without an attorney beyond "May I see your license?"; it seems the prosecutors make that an even better idea.
In November, the Supreme Court will hear arguments on Pottawattamie v. McGhee in order to resolve it. The facts of the case aren't in dispute. In 1978, a retired Iowa police captain was killed by a shotgun blast while working as a private security guard. Prosecutors Joseph Hrvol and David Richter then worked with local police to manufacture evidence against the two chief suspects, Terry Harrington and Curtis McGhee, Jr. The two men were convicted of the murder in separate trials, and each was sentenced to life without parole.
The Iowa Supreme Court set aside both convictions in 2003, citing exculpatory evidence pointing to another suspect that was withheld from defense counsel in both trials. Both men were eventually released from prison. Seeking damages for losing 25 years of their lives, they brought a civil rights suit against the police, prosecutors, and county that convicted them. Hrvol and Richter maintain that under the Supreme Court's decision in the 1976 case Imbler v. Pacthman, they have absolute immunity against such a suit.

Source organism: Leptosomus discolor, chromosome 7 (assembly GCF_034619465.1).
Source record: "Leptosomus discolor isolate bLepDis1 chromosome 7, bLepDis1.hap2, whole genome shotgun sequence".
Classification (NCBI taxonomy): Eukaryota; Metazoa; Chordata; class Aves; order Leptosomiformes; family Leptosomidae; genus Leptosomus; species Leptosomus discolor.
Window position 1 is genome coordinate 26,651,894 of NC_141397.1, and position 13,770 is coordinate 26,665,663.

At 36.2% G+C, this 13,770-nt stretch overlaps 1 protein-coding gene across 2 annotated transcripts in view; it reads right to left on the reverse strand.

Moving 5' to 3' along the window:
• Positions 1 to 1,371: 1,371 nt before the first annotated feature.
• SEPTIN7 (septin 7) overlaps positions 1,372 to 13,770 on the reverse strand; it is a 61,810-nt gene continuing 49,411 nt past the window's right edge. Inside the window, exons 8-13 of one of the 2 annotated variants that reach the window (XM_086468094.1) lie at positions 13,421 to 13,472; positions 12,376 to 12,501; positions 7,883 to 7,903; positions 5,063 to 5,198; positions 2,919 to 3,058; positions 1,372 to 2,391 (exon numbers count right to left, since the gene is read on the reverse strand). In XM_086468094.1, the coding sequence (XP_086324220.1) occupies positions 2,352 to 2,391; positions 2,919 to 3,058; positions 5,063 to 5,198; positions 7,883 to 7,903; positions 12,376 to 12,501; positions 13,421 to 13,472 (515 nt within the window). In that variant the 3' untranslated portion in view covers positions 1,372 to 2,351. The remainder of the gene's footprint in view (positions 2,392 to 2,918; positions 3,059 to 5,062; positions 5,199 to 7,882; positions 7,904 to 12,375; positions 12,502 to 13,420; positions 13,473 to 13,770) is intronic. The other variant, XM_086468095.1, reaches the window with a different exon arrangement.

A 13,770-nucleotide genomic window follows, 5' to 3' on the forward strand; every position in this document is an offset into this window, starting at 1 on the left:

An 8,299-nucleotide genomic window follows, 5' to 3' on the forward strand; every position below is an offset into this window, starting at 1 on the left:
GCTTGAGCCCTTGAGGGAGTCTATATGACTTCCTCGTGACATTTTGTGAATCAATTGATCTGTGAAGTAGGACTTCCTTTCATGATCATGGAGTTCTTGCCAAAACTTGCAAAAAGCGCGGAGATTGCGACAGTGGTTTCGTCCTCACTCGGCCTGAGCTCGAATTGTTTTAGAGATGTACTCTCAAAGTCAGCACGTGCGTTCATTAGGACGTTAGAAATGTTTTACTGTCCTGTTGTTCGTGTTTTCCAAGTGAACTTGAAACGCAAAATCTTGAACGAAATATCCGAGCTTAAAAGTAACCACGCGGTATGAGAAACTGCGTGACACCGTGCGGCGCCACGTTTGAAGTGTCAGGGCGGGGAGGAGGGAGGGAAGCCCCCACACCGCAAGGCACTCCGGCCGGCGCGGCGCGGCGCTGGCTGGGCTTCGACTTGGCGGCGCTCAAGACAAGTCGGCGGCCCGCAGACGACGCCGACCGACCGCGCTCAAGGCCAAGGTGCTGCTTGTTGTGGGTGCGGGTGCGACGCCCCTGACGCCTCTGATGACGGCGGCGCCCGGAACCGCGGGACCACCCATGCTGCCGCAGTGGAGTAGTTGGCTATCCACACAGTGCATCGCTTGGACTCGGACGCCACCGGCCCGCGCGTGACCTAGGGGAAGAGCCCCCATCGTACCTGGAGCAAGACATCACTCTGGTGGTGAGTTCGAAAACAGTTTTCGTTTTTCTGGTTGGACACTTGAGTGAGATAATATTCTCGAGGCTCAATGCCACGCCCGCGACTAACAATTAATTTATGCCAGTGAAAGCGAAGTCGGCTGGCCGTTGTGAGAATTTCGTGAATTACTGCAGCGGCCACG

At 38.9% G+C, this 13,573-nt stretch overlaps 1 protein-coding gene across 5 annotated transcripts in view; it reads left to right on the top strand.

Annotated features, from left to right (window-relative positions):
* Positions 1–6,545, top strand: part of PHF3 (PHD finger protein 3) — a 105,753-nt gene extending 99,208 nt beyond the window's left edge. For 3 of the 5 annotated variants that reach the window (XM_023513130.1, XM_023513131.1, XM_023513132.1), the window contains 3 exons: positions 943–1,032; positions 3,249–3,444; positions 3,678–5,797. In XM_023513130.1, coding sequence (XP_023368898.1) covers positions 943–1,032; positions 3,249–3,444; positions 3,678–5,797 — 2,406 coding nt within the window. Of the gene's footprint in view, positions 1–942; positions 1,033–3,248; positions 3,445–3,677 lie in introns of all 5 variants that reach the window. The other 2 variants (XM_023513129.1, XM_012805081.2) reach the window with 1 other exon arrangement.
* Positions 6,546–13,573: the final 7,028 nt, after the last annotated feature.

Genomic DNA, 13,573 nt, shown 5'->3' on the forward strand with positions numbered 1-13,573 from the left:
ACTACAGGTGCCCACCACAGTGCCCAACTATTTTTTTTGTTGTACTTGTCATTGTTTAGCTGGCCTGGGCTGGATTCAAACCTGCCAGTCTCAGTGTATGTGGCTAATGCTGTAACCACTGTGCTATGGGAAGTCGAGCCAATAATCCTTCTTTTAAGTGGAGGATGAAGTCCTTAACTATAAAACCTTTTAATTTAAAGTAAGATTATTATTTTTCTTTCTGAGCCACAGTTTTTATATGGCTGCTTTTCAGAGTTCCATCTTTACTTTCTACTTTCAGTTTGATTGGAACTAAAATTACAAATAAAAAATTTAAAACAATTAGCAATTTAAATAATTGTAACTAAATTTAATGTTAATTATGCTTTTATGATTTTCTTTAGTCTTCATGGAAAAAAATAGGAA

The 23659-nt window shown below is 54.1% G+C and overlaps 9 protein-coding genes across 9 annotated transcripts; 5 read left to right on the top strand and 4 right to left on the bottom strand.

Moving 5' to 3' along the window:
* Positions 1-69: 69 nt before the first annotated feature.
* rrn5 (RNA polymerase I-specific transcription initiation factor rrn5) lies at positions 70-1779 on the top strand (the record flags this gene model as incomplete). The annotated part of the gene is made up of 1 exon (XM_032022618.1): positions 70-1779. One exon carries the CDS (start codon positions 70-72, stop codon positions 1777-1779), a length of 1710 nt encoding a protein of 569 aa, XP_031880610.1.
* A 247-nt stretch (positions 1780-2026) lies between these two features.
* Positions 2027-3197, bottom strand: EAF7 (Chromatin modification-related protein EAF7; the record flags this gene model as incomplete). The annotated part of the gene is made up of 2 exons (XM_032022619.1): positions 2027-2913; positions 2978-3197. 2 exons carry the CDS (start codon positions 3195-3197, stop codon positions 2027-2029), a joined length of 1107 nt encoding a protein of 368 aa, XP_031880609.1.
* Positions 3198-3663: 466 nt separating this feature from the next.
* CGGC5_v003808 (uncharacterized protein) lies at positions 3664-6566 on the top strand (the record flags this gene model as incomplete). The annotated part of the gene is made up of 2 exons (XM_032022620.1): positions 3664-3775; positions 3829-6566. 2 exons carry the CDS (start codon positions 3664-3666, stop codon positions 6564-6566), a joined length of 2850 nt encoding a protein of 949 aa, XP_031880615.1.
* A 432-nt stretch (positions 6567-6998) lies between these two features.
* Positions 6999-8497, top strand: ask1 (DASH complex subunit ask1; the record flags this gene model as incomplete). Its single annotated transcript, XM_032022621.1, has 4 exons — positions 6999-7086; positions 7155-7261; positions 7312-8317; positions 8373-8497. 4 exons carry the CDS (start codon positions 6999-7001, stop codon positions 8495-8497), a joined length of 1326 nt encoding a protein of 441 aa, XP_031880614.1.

Bad enough, right? Two prosecutors deliberately, with malice aforethought you could say, frame innocent men into prison. But it gets worse:
Hrvol and Richter contend that prosecutorial immunity gives government officials the right to coerce witnesses to lie, withhold evidence pointing to a suspect's innocence, and work with police to manufacture false evidence of guilt, then use that evidence to win false convictions that send two men to prison for 25 years. Their motivation for making this argument is obvious; they'd rather not pay for their misconduct. But they're supported in amicus briefs filed by the U.S. Solicitor General, the National District Attorneys Association, and the attorneys general of 27 states and the District of Columbia. Notably, Cook County, Illinois, home to a number of wrongful convictions, also filed its own brief in support of the prosecutors.
My first thought involves very unsocial behavior. For a bunch of law enforcement and Justice Department 'professionals' to argue that one of their number who lies in court, frames innocent people and sends them to prison should be immune from being sued... reminds me of the bastards in Congress who had such cows when the FBI served a search warrant on Jeffords and searched his office; they seemed to believe their offices were somehow immune to the laws everyone else has to obey. Now we see that these clowns think the same thing; that they shouldn't have to face the same kind of penalties that you or I would for doing such wrongs.
Any prosecutor who knowingly uses false evidence, let alone frames an innocent into prison this way, should not only be sued, they should be prosecuted and jailed. Assuming we could find an honest prosecutor who'd handle the case.
Which, from the sound of this crap, I wonder.